September 19, 2015 / 11:43 AM / 4 years ago

Try-scorer Vunipola didn't know about bonus point

LONDON (Reuters) - While Twickenham erupted to greet the all-important fourth try in England’s 35-11 Rugby World Cup victory over Fiji on Friday, the man who scored it, Billy Vunipola, admitted afterwards that he did not know there was a bonus point to be had.

England's Billy Vunipola runs in to score a try. Reuters / Dylan Martinez Livepic

With Australia and Wales also in their group, and the potential for all three big guns to beat each other, bonus points could become vital.

Teams collect four points for a win and another point if they score four tries. Defeat by seven points or less also earns a bonus point.

Coach Stuart Lancaster described Vunipola’s score in the last seconds as “a big, big try in the context of this pool,” though the message clearly had not got through to the man who forced his way past three mighty Fijians to score it.

“To be truthfully honest with you, I didn’t know that bonus points counted in the World Cup,” the 22-year-old said after the match.

“I was just more excited that I had scored a try.”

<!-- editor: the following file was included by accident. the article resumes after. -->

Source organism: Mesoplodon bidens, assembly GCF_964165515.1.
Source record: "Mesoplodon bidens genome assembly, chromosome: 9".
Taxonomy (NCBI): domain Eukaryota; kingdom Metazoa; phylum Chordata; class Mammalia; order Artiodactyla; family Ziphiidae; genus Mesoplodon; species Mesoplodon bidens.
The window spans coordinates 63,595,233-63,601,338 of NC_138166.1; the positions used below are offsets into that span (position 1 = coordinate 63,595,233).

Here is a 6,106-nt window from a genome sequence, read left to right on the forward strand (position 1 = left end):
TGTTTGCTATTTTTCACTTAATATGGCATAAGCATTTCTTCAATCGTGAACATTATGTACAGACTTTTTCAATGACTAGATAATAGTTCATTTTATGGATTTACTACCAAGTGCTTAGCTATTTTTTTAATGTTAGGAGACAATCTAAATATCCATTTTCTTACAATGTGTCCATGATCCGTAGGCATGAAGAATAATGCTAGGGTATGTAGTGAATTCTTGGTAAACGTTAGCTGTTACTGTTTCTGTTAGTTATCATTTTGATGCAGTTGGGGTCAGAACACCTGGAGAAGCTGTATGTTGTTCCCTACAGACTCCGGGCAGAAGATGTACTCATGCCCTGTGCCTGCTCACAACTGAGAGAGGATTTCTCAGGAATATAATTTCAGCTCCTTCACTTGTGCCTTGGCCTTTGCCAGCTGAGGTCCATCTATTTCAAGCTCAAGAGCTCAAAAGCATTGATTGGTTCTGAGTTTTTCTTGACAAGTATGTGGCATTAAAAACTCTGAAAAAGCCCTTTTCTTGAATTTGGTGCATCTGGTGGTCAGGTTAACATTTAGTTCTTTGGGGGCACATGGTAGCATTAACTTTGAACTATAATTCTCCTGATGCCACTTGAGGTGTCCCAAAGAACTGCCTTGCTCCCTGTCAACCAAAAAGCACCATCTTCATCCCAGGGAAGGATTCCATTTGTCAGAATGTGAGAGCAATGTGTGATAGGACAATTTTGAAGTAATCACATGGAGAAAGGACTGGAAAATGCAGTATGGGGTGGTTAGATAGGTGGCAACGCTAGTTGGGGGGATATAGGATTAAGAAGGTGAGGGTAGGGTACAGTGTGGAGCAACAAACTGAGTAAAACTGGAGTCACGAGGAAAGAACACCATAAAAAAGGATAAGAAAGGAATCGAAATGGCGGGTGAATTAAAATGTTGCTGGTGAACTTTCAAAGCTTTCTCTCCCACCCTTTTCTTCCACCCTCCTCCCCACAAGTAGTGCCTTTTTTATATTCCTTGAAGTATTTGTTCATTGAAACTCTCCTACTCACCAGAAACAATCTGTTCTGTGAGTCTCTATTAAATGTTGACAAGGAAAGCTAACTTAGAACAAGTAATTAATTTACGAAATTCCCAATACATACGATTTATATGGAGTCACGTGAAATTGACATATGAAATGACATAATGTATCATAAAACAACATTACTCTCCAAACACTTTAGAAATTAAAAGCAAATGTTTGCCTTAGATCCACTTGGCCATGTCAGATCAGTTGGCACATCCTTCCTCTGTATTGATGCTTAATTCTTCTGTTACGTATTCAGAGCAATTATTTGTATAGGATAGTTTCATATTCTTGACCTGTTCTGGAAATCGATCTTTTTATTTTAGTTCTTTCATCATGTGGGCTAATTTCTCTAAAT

The World Cup used bonus points since 2003 and they are also used in the southern hemisphere’s Rugby Championship and Super Rugby competitions as well as in the European Cup and England and France’s domestic leagues. The Six Nations remains the only major competition not to use the system.

Supporters of it will point to Friday’s late drama as an illustration of how the system keeps the excitement going until the end.

Without a bonus point available England would probably have shut up shop to close the game down and secure a safe win as they led 21-11 with 10 minutes to go but instead they went all out for the two tries they needed.

Man of the match Mike Brown got his second and the team’s third with eight minutes remaining, setting up a thunderous finale sealed by Vunipola, with the help of the TV Match Official.

Vunipola’s impressive display in the last 20 minutes, when his powerful, direct running helped England regain control of the game, has put him in the frame to regain the starting number eight slot from Ben Morgan, who was below his best on Friday.

His brother Mako also made an impact and, after England’s scrum surprisingly failed to dominate, Lancaster will be considering both men for a starting berth against Wales back at Twickenham next Saturday.

“We are going to have to improve on that performance,” Lancaster said. “And the guys who came off the bench have certainly put their hands up for selection.”

Editing by Amlan Chakraborty

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